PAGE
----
Boundaries and intersections -- two contrasting metaphors and yet not quite a binary. On the one hand, these words spatially remind us of Venn diagrams: two bound circles with a space of intersection where they overlap. On the other hand, intersections can be places of traffic, movement over time, streams of cars or pedestrians crossing boundaries. Spatial overlap or temporal crossing--the stability of categories or their rupture. The humanities are constantly defined and redefined by the churning of boundaries and intersections.
At the root of every critical discussion, from politics to religion to student affairs, is a discussion of space, place, and location — where am I? Where can I go? Who else is here? Who cares?
Place holds a particular importance in understanding society and the social relations within it. With questions on the importance of this "ever-shifting social geometry of power and signification" (Massey 1994) that is the 'spatial,' "You Are Here," is a conference dedicated to exploring the questions and implications of space and place.
2015 has been a year of global crisis. As violence has escalated in Syria, Iraq, Afghanistan and other politically unstable countries in the region, record numbers of refugees have abandoned their homelands and risked their lives to gain asylum in nations across Europe, Australia, Canada, and the United States. These events position us to interrogate the consequences of such attempted border crossings. We are also left to ask what occurs when bodies don't fully or successfully cross from one side of the border to another. We must wonder as well, if the crossing is successful, how migrants can carve a place for themselves against pushback from the dominant linguistic, political and cultural landscape.
The Valley Humanities Review is currently seeking essays in the humanities for publication in its Spring 2016 Issue. We seek essays of high quality, intellectual rigor and originality that challenge or contribute substantially to ongoing conversations in the humanities. Topics may include but are not limited to: literature, history, religion, philosophy, art, art history and foreign languages. VHR is also currently seeking poetry, fiction, and non-fiction submissions; students may submit up to three poems or one other creative work. VHR is committed to undergraduate research and scholarship in the field; therefore, we only accept submissions by current or recently graduated undergraduate students.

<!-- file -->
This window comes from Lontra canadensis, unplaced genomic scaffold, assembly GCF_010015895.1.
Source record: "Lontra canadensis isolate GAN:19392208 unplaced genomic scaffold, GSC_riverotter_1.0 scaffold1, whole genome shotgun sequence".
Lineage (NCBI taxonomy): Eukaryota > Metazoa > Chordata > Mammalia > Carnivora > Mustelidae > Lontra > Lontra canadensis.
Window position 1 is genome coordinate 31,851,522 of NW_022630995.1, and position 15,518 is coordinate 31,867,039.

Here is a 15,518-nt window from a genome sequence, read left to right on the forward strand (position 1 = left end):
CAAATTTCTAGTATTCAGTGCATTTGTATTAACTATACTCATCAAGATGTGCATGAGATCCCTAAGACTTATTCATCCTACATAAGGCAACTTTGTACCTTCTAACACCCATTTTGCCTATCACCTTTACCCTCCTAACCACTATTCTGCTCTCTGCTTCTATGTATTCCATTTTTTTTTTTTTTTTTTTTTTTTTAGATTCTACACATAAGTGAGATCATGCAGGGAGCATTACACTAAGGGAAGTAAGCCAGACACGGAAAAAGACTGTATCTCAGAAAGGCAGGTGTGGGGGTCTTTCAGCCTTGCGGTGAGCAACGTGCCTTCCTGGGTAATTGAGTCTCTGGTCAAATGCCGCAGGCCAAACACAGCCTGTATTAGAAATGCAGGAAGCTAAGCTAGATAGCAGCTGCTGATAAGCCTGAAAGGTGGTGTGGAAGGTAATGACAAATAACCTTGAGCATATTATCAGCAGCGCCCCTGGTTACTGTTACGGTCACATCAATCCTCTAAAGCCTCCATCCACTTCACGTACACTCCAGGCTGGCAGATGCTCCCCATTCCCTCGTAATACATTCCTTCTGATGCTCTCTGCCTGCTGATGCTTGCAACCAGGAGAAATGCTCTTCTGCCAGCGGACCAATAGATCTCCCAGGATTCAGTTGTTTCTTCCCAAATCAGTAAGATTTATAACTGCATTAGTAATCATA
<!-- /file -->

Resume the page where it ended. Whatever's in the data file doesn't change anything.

SAGES Fourth Annual Interdisciplinary Student Conference
The University of Akron
303 Carroll St, Akron, OH 44325
April 28, 2016
The Society of Akron Graduate English Scholars is pleased to announce a call for papers for its upcoming interdisciplinary conference on April 28, 2016. We welcome creative writers and scholars from various disciplines to discuss the theme, "Hysteria." This free conference is open to both undergraduate and graduate students.
We invite scholarship and reflection addressing one or more elements of hysteria and its historical and cultural context.
Phenomenology has inspired countless pieces of art, literature and music, and has influenced disciplines as diverse as theology, cognitive science, anthropology, ecology, architecture and nursing. Phenomenology can also be seen as a precursor to other philosophical and theoretical movements including post-structuralism, deconstruction, post-modernism and ecocriticism. Through cross-disciplinary questioning and discussion, this One Day Symposium on 24 June 2016 at the University of Kent will reassess extant assumptions about phenomenology.
Call for Contributions
University of Sussex and the Poetics Research Centre, Royal Holloway, University of London present:
Race and Poetry and Poetics in the UK
9.30am-6pm, Saturday 27th February 2016
Bedford Square, London
WORDS - Medieval Textuality and its Material Display
Paris, June 30th - July 2nd 2016
Eric Palazzo (Université de Poitiers)
Geoffrey Koziol (University of California, Berkeley)
We seek papers that explore the theme of "HABITATS AND HAZARDS" as applied to any of the texts (WRITTEN, VISUAL, MUSICAL, OR EMBODIED) of humanities studies: for example,
• THE HAZARDOUS SPACES OF ART OR LITERATURE
• DEPICTIONS OF POLLUTION OR WASTELAND
• DOMESTIC/URBAN/RURAL/WILD HABITATS
• STAGING/IMAGINING HISTORICAL SETTINGS
• LITERAL AND/OR FIGURATIVE TOXICITY
New media's ability to engage audiences alters the notion of media as static or absolute. Media today has a life of its own. Because of social media, the process of encoding today takes into account what the process of decoding will be like far more than ever before.